A prospector is a salesperson whose primary function is to find prospects, or potential customers. The potential customers have a need, but for any number of reasons, they are not actively looking for products to meet those needs, perhaps because they lack information about where to look for them or simply haven’t had the time to do so. Prospectors often knock on a lot of doors and make a lot of phone calls, which is called cold calling because they do not know the potential accounts and are therefore talking to them “cold.” Their primary job is to sell, but the activity that drives their success is prospecting. In some business-to-business situations, the prospector finds a prospect and then turns it over to another salesperson to close the deal. Alternatively, the prospector may take the prospect all the way through the sales process and close the sale.

Account managers are responsible for managing the ongoing business with customers as a way to identify new opportunities within the company. Account managers have to identify lead users (people likely to use new, cutting-edge products) and build relationships with them. Lead users are in a good position to help improve a company’s offerings or develop new ones.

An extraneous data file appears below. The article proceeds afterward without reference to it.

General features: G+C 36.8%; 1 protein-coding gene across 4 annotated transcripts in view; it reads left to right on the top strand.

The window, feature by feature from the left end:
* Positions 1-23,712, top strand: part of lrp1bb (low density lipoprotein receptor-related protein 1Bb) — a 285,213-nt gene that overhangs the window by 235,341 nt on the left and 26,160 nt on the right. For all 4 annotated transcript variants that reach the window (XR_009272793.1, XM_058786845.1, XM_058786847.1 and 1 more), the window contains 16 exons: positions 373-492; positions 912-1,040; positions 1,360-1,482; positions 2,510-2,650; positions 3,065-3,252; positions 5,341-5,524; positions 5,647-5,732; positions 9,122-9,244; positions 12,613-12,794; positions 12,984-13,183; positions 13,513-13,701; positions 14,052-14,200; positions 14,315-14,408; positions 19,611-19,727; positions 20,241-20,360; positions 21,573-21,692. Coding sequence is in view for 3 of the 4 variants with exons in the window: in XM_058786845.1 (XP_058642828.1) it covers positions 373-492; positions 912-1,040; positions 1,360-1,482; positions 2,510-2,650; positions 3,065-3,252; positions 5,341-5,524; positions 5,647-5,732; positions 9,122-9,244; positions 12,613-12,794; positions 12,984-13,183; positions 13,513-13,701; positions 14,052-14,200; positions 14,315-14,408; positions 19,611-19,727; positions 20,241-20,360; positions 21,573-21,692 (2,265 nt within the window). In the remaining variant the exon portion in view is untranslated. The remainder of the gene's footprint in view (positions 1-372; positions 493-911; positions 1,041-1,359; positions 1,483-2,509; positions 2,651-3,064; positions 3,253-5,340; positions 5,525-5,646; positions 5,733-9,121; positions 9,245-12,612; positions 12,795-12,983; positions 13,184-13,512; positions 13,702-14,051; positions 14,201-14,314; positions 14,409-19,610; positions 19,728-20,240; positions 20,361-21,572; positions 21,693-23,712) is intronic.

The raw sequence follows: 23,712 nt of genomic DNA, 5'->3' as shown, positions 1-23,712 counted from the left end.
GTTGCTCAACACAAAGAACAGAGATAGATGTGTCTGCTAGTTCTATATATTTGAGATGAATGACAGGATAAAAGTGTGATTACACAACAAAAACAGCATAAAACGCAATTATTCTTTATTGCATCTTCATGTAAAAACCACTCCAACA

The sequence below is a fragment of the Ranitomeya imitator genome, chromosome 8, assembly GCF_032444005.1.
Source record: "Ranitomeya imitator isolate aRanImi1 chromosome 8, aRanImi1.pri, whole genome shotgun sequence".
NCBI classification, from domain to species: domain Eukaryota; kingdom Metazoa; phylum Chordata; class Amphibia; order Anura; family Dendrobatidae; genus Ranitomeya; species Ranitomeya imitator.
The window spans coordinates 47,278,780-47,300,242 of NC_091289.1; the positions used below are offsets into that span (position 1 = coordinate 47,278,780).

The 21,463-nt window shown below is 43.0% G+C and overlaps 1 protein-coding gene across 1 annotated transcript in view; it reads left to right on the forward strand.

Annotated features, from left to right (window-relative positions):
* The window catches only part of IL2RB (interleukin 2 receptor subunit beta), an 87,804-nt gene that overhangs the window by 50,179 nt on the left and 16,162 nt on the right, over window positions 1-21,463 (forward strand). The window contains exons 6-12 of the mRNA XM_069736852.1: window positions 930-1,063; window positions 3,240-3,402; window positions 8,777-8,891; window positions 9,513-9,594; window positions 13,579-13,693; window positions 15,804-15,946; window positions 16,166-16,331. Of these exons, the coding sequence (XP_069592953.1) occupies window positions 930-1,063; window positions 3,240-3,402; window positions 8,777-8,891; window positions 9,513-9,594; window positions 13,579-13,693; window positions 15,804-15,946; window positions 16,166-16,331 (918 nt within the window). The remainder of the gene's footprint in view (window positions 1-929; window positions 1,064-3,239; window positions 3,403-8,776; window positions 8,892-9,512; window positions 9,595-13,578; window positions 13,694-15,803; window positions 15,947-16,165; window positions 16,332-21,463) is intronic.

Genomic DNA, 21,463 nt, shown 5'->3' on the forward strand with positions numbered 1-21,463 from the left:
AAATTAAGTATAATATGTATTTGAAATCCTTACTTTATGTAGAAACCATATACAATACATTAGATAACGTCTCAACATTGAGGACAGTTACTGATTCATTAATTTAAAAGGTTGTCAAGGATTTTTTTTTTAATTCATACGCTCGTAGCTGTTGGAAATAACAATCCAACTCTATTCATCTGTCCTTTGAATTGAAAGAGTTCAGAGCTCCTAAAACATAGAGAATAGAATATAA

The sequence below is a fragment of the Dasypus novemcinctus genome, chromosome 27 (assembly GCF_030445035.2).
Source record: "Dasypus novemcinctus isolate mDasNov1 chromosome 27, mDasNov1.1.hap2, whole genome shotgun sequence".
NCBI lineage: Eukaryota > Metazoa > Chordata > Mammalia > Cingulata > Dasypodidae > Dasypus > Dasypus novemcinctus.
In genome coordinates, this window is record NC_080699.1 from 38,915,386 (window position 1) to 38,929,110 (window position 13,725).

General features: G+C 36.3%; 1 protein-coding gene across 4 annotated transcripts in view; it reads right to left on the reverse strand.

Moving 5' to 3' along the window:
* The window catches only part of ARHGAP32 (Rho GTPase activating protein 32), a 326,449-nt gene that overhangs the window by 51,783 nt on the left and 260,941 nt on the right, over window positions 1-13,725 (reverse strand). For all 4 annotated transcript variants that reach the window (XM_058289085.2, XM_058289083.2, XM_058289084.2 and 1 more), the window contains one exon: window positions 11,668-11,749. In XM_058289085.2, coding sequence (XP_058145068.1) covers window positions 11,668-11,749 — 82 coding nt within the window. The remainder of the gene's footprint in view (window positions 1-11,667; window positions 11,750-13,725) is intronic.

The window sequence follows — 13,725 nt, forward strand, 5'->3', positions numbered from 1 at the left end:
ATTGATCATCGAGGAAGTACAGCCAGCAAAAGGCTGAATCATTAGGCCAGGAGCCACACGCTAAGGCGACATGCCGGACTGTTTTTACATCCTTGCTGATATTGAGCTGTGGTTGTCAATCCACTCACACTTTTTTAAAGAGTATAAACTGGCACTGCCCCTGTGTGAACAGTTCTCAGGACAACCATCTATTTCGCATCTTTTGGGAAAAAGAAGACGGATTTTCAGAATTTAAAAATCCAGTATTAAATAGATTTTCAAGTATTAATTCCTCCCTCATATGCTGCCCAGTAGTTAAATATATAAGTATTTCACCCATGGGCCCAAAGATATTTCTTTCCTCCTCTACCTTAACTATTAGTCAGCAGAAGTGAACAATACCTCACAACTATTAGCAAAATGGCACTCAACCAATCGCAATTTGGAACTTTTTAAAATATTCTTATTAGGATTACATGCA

There are other types of salespeople who do not actively solicit business: order takers and sales support. Order takers close sales while sales support do not.

Order takers include retail sales clerks and salespeople for distributors of products, like plumbing supplies or electrical products, who sell to plumbers and electricians. Other order takers may work in a call center, taking customer sales calls over the phone or online when customers initiate contact. Such salespeople carry sales quotas and are expected to achieve those sales numbers.

Sales support works with salespeople to help make a sale and to take care of the customer after the sale. For example, sales support may help salespeople price projects and prepare bids and proposals.


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Principles of Marketing, 1st Canadian Edition Copyright © by Anthony Francescucci, Joanne McNeish, Nukhet Taylor is licensed under a Creative Commons Attribution-NonCommercial-ShareAlike 4.0 International License, except where otherwise noted.